The night I was born, a nurse brought me to my mom inside of a holiday stocking. It was just after 7 p.m. on Christmas Eve.
People sometimes remark about my birthday, at the doctor’s office or when I show my ID at a bar. “Does that suck?,” they ask, or, “Do you get two sets of presents?” I usually get a few of the things I’ve asked for for Christmas as birthday presents on my actual birthday, I say to the latter (wrapped in proper birthday wrapping paper, which I appreciate). The former is harder to answer because it’s all I really know.
As I grew older, my birthday became less a whimsical anecdote and more a logistical headache. If I wanted to have a party, I’d have to do it at least a week or so ahead, since most people (understandably) had plans with their own families for Christmas Eve. Themes, too, quickly became harder to come by. There was the year I had an ice skating birthday (admittedly pretty cute). Then the year we celebrated at our town’s indoor pool, after my surely consistent whining about how I’d never be able to have a proper, summer-y pool party. I remember it smelling strongly of chlorine and also being lame. One year I had a Titanic-themed party, which was timely but pretty tone deaf to the point that my cake had a half-sunken cake sticking out of it (yikes, mom). In my defense, I was only turning 10, and that film was very popular at the time.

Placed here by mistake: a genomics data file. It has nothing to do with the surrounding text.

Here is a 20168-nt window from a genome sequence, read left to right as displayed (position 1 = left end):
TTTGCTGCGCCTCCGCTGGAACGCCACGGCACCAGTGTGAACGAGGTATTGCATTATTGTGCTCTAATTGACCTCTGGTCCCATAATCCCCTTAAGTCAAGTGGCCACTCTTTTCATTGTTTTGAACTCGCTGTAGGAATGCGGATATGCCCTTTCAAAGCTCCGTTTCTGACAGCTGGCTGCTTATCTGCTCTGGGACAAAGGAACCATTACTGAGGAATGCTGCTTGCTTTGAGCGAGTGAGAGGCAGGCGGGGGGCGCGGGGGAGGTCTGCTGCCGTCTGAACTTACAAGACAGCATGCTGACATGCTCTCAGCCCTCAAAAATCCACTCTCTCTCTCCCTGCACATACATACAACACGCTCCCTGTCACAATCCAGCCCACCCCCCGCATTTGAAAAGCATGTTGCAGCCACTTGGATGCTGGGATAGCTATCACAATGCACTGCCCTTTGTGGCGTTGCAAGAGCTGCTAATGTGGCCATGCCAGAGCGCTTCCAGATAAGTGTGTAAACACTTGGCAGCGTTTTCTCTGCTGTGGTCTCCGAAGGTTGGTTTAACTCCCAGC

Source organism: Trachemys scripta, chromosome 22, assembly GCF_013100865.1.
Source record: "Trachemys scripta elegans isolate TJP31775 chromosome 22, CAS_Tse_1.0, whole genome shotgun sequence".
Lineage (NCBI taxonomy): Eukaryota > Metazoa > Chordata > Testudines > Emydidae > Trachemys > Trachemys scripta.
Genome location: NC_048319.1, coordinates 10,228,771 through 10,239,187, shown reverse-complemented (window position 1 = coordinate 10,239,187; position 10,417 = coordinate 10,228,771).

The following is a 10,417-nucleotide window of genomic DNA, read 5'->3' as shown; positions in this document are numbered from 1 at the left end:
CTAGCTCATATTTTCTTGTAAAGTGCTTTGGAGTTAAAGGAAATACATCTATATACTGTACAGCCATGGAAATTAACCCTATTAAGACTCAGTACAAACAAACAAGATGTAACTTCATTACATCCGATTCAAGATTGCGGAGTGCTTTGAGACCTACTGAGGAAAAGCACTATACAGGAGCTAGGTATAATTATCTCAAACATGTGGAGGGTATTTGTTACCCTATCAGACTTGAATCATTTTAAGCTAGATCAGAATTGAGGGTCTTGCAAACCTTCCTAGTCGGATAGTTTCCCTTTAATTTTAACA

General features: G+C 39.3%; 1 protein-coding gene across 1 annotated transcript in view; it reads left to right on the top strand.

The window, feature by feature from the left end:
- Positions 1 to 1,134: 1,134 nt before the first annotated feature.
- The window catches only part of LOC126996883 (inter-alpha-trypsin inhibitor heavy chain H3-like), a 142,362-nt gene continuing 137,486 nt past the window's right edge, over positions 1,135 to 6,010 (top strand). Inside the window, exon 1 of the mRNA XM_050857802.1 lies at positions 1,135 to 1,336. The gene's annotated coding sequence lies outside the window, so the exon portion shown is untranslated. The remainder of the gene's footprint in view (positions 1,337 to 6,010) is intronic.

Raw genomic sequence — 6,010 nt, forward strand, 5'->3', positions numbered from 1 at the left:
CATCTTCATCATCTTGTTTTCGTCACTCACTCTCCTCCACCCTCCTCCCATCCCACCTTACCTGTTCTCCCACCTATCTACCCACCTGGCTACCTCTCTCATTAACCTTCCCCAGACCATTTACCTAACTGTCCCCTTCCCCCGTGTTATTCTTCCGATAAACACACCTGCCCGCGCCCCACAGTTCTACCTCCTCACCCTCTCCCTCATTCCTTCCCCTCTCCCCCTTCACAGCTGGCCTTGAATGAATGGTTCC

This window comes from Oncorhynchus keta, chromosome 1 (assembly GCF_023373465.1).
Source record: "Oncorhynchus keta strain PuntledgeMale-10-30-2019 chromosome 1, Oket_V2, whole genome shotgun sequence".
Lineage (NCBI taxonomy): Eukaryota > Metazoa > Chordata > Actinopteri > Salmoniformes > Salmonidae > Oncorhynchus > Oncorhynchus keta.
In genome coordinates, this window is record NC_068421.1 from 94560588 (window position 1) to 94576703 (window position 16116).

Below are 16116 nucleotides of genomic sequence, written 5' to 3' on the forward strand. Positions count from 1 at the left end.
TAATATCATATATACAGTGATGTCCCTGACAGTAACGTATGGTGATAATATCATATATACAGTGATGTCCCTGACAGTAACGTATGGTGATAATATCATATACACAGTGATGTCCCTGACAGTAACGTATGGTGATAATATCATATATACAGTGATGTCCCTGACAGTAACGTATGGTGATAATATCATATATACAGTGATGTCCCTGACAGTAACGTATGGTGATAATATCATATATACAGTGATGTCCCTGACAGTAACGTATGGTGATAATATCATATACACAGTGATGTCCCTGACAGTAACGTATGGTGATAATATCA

By high school, we’d morphed my birthday celebrations into a hybrid birthday/New Year’s Eve party that involved setting off fireworks we’d driven across state lines to South Carolina to legally purchase. The mob of us would trek down the street to the expansive golf course we lived nearby, then we’d stuff the big colorful rockets and sparklers into the sand dunes, light the fuse and scamper away to watch the colorful sparks illuminate the dark winter air. But after a few stints of fireworks falling over and shooting towards bodies that darted behind trees in or ran away in terror, that too fell by the wayside.
These days, I still spend my birthday in my hometown (a Twilight Zone-esque scenario in and of itself), usually at a friend’s parent’s quiet holiday party or, if I get a wild hair, at some bar downtown after sending old friends a haphazard Facebook invite to meet me there. I spent many a Christmas morning lying on my parents’ piano bench, watching everyone open gifts excitedly as I suffered a debilitating holiday hangover.
Recently, I’ve found a few girlfriends in Atlanta whose birthdays also fall near the winter holidays. Last year, we banded together in early December and threw a party at a local dive bar, asking guests to bring donations for the less fortunate in lieu of shots. (No more holiday hangovers.) But through turning a new age just before the start of a new year, there’s a great sense of possibility that’s wrapped up in imagining what the next year might hold, and that in itself is a pretty great gift.